U.S. Proposes New Authorization for ITAR Exports to Australia, Canada and the UK

U.S. Proposes New Authorization for ITAR Exports to Australia, Canada and the UK

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The U.S. State Department's Directorate of Defense Trade Controls ("DDTC") has proposed new rules that would authorize exports to Australia, Canada and the UK of items controlled by the International Traffic in Arms Regulations ("ITAR"). The new Australia and UK rules would implement U.S. treaties with those countries that were entered in 2007 and ratified in 2010. For Canada, the new rules would simplify a significant existing ITAR exemption.

The following summarizes the main aspects of the proposed new rules:

  1. Australia and the UK - The new rules for these countries would generally authorize the export of ITAR items and related services and information not listed in a new supplement (examples include certain nuclear components, rocket parts, electronic equipment and chemical agents) provided the recipient and end-use are authorized. DDTC will publish authorized recipients on its website. Authorized end-uses include joint U.S.-Australia defense efforts and other U.S. government uses. DDTC will publish public joint defense efforts on its website and will notify relevant companies in writing of those that are not public. Other authorized U.S. government uses will be indicated in a contract or solicitation.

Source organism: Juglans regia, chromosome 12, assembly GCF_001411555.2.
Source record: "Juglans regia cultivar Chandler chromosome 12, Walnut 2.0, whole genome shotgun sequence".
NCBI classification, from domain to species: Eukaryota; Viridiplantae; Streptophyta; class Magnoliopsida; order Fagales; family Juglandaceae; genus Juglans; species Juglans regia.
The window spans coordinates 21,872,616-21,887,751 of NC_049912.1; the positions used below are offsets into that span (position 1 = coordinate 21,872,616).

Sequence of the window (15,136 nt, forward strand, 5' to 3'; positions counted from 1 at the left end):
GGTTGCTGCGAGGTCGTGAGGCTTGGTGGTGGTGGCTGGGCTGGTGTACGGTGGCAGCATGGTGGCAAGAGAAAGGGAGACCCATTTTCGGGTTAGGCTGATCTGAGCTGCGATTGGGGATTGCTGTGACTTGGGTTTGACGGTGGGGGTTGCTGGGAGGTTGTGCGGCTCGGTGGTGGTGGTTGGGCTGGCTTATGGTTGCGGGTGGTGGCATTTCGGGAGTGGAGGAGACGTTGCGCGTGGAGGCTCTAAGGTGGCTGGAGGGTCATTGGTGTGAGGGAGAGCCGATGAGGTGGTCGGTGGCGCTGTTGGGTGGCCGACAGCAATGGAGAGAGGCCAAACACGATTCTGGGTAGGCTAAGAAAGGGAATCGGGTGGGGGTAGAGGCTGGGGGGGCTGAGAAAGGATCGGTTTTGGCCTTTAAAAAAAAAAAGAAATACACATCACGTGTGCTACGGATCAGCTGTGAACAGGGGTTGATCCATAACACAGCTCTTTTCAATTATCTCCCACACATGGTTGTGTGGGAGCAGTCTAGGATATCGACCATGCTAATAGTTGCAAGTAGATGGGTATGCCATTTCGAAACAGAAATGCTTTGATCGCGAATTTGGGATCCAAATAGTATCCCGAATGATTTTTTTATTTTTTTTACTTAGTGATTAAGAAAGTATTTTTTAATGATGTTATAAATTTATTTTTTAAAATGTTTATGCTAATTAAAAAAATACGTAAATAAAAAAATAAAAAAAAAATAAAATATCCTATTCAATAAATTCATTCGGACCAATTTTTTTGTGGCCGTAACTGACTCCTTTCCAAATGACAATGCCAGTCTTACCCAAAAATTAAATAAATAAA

Authorized recipients and U.S. exporters would generally also be permitted to transfer exported ITAR items to authorized recipients in Australia. Reexport authority would be limited essentially to certain Australian defense programs.

The new rules would also impose limitations on the intermediate consignees that could be involved and a thirty-day waiting requirement before exporting particular sensitive items. Companies would also need to mark their exports as being made pursuant to the exemption, keep records and make certain reports.

  1. Canada - A current ITAR exemption permits the export to Canada of many items and services. The services exemption, however, is somewhat cumbersome and restrictive, particularly with respect to the scope of data involved and certifications and agreements required from the Canadian recipient. The proposed revisions to these rules would expand the permissible scope of data and eliminate most of those certification and agreement requirements.

The ITAR generally restrict the export of items that were specifically designed or modified for a military or space application and related technical information and services. A key issue in determining how useful the new authorizations would be is whether a company's activities would be carved out in the new proposed supplement listing items, data and services not covered by the authorizations. Another key issue for Australia and the UK will be whether DDTC authorizes a company's intended customers and partners in those countries.

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